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Showing: 1-10 results of 85

THE GRAY CHAMPION. There was once a time when New England groaned under the actual pressure of heavier wrongs than those threatened ones which brought on the Revolution. James II., the bigoted successor of Charles the Voluptuous, had annulled the charters of all the colonies and sent a harsh and unprincipled soldier to take away our liberties and endanger our religion. The administration of Sir Edmund Andros lacked scarcely a single... more...

Kind Patrons:—-We newspaper carriers are Time's errand-boys; and all the year round, the old gentleman sends us from one of your doors to another, to let you know what he is talking about and what he is doing. We are a strange set of urchins; for, punctually on New Year's morning, one and all of us are seized with a fit of rhyme, and break forth in such hideous strains, that it would be no wonder if the infant Year, with her step upon the... more...

INTRODUCTORY TO "THE THREE GOLDEN APPLES" The snow-storm lasted another day; but what became of it afterwards, I cannot possibly imagine. At any rate, it entirely cleared away, during the night; and when the sun arose, the next morning, it shone brightly down on as bleak a tract of hill-country, here in Berkshire, as could be seen anywhere in the world. The frost-work had so covered the windowpanes that it was hardly possible to get a glimpse at... more...

TANGLEWOOD PLAY-ROOM. The golden days of October passed away, as so many other Octobers have, and brown November likewise, and the greater part of chill December, too. At last came merry Christmas, and Eustace Bright along with it, making it all the merrier by his presence. And, the day after his arrival from college, there came a mighty snow-storm. Up to this time, the winter had held back, and had given us a good many mild days, which were... more...

INTRODUCTORY TO "THE MIRACULOUS PITCHER" And when, and where, do you think we find the children next? No longer in the winter-time, but in the merry month of May. No longer in Tanglewood play-room, or at Tanglewood fireside, but more than half-way up a monstrous hill, or a mountain, as perhaps it would be better pleased to have us call it. They had set out from home with the mighty purpose of climbing this high hill, even to the very tiptop of... more...


CHAPTER XXIV THE TOWER AMONG THE APENNINES It was in June that the sculptor, Kenyon, arrived on horseback at the gate of an ancient country house (which, from some of its features, might almost be called a castle) situated in a part of Tuscany somewhat remote from the ordinary track of tourists. Thither we must now accompany him, and endeavor to make our story flow onward, like a streamlet, past a gray tower that rises on the hillside,... more...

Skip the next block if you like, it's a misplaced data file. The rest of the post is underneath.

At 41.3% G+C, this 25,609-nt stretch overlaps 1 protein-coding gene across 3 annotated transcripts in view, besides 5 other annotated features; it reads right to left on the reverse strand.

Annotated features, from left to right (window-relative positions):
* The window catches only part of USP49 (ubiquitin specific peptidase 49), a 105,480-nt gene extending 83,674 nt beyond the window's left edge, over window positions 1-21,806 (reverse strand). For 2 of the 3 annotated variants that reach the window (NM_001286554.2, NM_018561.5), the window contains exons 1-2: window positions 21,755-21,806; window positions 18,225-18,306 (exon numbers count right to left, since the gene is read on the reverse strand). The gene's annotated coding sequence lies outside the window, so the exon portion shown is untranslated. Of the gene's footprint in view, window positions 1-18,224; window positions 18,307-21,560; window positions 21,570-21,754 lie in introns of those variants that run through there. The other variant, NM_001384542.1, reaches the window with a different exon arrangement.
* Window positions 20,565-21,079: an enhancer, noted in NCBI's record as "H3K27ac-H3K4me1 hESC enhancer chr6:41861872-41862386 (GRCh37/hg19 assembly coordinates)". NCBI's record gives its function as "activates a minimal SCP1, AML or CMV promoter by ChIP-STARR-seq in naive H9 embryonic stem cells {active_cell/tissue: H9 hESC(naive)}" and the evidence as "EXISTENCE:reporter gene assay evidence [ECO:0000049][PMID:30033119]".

INTRODUCTORY TO "THE GORGON'S HEAD." Beneath the porch of the country-seat called Tanglewood, one fine autumnal morning, was assembled a merry party of little folks, with a tall youth in the midst of them. They had planned a nutting expedition, and were impatiently waiting for the mists to roll up the hill-slopes, and for the sun to pour the warmth of the Indian summer over the fields and pastures, and into the nooks of the many-colored woods.... more...

THE DOLLIVER ROMANCE. In "The Dolliver Romance," only three chapters of which the author lived to complete, we get an intimation as to what would have been the ultimate form given to that romance founded on the Elixir of Life, for which "Septimius Felton" was the preliminary study. Having abandoned this study, and apparently forsaken the whole scheme in 1862, Hawthorne was moved to renew his meditation upon it in the following year; and as the... more...

I. OLD MOODIE The evening before my departure for Blithedale, I was returning to my bachelor apartments, after attending the wonderful exhibition of the Veiled Lady, when an elderly man of rather shabby appearance met me in an obscure part of the street. "Mr. Coverdale," said he softly, "can I speak with you a moment?" As I have casually alluded to the Veiled Lady, it may not be amiss to mention, for the benefit of such of my readers as are... more...

INTRODUCTORY NOTE. "Septimius Felton" was the outgrowth of a project, formed by Hawthorne during his residence in England, of writing a romance, the scene of which should be laid in that country; but this project was afterwards abandoned, giving place to a new conception in which the visionary search for means to secure an earthly immortality was to form the principal interest. The new conception took shape in the uncompleted "Dolliver Romance."... more...